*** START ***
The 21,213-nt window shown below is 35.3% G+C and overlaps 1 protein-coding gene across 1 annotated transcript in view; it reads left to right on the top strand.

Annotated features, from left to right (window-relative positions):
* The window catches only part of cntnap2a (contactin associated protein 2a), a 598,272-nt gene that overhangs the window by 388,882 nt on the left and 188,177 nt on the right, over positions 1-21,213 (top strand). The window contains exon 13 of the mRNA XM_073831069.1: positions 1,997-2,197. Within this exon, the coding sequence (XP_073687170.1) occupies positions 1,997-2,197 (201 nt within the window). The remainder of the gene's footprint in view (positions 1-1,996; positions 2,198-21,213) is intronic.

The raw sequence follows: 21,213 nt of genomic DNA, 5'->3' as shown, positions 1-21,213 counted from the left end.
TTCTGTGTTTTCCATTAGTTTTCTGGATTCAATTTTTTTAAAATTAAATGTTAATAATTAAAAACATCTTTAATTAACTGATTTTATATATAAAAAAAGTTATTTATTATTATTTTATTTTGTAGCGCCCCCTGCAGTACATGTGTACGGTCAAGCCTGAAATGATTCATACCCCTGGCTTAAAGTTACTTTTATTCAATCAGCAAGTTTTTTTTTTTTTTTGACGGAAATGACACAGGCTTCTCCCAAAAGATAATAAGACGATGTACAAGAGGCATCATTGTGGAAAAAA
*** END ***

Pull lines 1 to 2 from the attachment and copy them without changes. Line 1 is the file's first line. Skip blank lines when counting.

The 21,213-nt window shown below is 35.3% G+C and overlaps 1 protein-coding gene across 1 annotated transcript in view; it reads left to right on the top strand.

Annotated features, from left to right (window-relative positions):